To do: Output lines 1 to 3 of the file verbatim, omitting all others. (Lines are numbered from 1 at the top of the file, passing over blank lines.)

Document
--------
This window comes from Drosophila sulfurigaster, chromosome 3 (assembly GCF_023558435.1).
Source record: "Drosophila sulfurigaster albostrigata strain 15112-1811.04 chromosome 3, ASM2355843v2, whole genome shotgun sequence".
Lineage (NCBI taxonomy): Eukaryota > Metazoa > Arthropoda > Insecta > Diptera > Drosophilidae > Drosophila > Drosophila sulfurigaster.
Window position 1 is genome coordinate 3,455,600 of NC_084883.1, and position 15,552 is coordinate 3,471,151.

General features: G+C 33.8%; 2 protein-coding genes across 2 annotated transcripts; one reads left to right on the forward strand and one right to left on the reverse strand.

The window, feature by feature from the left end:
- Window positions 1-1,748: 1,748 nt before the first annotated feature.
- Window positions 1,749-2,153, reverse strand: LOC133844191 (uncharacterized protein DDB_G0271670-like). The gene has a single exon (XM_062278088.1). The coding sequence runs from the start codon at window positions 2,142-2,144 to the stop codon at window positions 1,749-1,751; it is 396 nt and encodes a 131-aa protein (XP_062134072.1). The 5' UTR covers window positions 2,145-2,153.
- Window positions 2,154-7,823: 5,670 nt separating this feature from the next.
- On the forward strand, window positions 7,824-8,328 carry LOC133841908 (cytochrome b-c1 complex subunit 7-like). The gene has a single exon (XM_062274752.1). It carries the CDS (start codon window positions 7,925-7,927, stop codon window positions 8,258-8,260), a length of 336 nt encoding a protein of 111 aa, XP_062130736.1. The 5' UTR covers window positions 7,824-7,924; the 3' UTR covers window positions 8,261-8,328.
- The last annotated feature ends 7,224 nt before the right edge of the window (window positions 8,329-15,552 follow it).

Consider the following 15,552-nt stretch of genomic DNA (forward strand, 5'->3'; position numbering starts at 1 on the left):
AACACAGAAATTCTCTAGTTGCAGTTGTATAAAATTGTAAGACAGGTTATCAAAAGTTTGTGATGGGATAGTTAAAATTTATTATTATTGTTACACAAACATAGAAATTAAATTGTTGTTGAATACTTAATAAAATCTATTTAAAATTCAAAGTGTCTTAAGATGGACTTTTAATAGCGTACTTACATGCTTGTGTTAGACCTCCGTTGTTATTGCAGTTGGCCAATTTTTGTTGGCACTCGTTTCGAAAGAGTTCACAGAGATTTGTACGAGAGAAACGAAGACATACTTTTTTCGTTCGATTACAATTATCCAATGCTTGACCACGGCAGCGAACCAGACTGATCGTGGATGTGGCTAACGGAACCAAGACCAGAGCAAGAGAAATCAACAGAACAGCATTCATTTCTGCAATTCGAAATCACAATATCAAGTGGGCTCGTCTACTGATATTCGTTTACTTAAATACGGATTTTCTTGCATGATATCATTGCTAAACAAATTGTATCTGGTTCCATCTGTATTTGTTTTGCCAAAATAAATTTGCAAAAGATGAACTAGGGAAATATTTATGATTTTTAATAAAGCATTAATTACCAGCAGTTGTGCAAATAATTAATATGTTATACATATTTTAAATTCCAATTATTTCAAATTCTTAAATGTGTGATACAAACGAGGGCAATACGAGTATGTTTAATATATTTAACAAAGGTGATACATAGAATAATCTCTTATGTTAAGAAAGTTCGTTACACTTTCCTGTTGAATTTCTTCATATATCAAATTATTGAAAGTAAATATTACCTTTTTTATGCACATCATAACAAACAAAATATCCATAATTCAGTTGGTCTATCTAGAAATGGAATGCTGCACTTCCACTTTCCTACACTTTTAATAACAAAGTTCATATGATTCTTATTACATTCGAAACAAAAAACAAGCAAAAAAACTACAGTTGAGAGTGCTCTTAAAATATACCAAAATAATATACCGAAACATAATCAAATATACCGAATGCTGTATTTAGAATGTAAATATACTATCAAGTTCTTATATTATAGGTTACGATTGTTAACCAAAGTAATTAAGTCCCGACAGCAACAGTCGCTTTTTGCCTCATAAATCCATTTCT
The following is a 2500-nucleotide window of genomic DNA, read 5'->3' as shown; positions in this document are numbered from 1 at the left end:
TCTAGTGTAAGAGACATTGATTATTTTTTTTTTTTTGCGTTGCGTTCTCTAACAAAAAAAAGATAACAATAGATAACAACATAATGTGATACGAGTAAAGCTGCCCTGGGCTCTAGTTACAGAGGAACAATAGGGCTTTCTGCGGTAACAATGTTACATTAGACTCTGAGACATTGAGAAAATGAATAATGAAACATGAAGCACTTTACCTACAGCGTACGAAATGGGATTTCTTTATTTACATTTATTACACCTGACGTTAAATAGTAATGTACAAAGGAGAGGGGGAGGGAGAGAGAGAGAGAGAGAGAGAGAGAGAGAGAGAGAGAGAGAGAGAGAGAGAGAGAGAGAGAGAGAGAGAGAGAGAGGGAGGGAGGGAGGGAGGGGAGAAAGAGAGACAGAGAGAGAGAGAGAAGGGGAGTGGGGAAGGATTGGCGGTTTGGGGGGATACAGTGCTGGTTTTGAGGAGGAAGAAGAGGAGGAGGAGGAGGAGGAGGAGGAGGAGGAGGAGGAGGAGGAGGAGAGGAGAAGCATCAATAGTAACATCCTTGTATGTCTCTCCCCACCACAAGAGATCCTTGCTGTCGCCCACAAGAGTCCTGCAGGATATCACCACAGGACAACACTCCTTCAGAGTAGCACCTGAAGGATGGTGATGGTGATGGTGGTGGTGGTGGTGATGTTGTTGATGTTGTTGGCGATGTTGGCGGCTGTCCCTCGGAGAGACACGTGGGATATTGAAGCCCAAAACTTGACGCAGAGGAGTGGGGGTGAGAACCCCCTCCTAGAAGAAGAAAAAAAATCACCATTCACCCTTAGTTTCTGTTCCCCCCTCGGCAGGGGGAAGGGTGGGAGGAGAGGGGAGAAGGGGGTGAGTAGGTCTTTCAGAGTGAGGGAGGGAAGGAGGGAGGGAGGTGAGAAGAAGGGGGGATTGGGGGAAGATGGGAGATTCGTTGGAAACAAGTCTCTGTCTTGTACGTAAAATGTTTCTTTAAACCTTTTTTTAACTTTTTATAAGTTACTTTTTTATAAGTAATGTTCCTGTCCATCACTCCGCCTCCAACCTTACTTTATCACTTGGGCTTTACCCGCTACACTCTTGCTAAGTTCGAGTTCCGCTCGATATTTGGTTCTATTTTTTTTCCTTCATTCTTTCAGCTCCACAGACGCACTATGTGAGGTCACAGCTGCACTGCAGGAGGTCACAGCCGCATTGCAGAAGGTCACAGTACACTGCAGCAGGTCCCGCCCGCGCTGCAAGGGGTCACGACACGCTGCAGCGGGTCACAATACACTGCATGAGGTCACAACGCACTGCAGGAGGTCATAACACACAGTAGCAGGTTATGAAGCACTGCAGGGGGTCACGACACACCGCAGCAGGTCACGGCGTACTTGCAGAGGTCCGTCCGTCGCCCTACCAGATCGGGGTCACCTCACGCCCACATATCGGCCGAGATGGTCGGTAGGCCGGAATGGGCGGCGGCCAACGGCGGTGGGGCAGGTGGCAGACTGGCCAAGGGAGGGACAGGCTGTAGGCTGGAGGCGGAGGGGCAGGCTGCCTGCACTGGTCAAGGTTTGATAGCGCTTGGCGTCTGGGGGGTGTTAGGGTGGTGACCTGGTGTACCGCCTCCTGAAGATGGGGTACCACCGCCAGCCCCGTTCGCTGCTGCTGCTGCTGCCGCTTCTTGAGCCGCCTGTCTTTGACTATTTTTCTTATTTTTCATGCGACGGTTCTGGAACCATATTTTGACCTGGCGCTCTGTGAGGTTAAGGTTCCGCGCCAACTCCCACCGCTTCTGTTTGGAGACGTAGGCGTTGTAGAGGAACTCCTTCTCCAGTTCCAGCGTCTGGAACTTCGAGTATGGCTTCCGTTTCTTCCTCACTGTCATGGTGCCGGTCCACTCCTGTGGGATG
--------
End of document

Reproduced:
This window comes from Drosophila sulfurigaster, chromosome 3 (assembly GCF_023558435.1).
Source record: "Drosophila sulfurigaster albostrigata strain 15112-1811.04 chromosome 3, ASM2355843v2, whole genome shotgun sequence".
Lineage (NCBI taxonomy): Eukaryota > Metazoa > Arthropoda > Insecta > Diptera > Drosophilidae > Drosophila > Drosophila sulfurigaster.